week is Shabbos Mevorchim, “the Shabbat that blesses” the first
day of the coming new lunar month. A blessing for the new month is recited
in synagogues upon this occasion after the reading of the Haftorah
before returning theTorah scroll to the Ark (except on the Shabbat before
the Tishrei, which is also the Shabbat before Rosh Hashana when, the Baal
Shem Tov teaches, G-d Himself blesses the month.
The holy Ari,
the greatest kabbalist of Zefat, explains that Rosh Chodesh, “first
of the month,” can be more literally translated as the “head” of the month.
Just as the head controls the body, so the head of the month controls
the month. In other words, if we work to reach our highest possible
potential as humans and as Jews on Rosh Chodesh, we will guarantee ourselves
a more powerful and positive month.
The holy Zohar [the first textbook of Kabbala] goes further and
tells us that we can even improve our ability to transform Rosh Chodesh
by maximizing our energies in the Shabbat before it--this Shabbat--since,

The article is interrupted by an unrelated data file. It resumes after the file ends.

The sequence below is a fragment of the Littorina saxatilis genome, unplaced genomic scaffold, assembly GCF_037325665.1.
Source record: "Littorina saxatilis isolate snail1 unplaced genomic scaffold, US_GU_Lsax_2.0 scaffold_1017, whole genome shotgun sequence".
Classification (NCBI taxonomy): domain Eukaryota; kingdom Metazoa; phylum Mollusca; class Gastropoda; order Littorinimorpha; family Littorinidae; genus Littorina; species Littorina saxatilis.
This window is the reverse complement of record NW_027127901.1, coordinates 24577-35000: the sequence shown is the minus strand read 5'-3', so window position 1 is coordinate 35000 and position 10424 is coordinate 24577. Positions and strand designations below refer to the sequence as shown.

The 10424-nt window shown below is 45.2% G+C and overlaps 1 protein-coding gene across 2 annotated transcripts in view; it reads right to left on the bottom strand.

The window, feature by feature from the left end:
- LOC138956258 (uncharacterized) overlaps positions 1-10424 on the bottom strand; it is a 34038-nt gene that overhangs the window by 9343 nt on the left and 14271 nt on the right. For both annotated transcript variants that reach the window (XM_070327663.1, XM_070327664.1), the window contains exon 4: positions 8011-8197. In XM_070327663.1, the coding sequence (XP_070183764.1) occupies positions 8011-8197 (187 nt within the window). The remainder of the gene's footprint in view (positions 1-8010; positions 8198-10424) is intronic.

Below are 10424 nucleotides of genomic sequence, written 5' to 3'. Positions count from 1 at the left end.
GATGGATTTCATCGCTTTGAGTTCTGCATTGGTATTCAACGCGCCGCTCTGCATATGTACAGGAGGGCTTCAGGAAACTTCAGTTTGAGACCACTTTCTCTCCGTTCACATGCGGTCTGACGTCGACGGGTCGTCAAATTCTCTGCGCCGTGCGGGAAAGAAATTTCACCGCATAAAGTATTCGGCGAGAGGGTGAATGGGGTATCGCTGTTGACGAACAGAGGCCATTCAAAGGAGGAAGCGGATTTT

“miney misvorchin kuleyyomin” “from it (Shabbos) are blessed all
the days of the week” (to come)]. This means that the entire coming month’s
level of success depends on what we do during the 25+ hours of Shabbat
(i.e. from sundown on Friday till you can see three medium stars on Saturday
night). Making Shabbat as kodesh (‘kodesh,’ usually translated
as ‘holy’, in fact means ‘separate’) as possible, meaning separating Shabbos
by our thought, speech and action from the weekdays, is what draws down
the most blessings.
Some Jews have the custom to say the entire book of Tehilim (Psalms)
on the morning of Shabbos Mevorchim.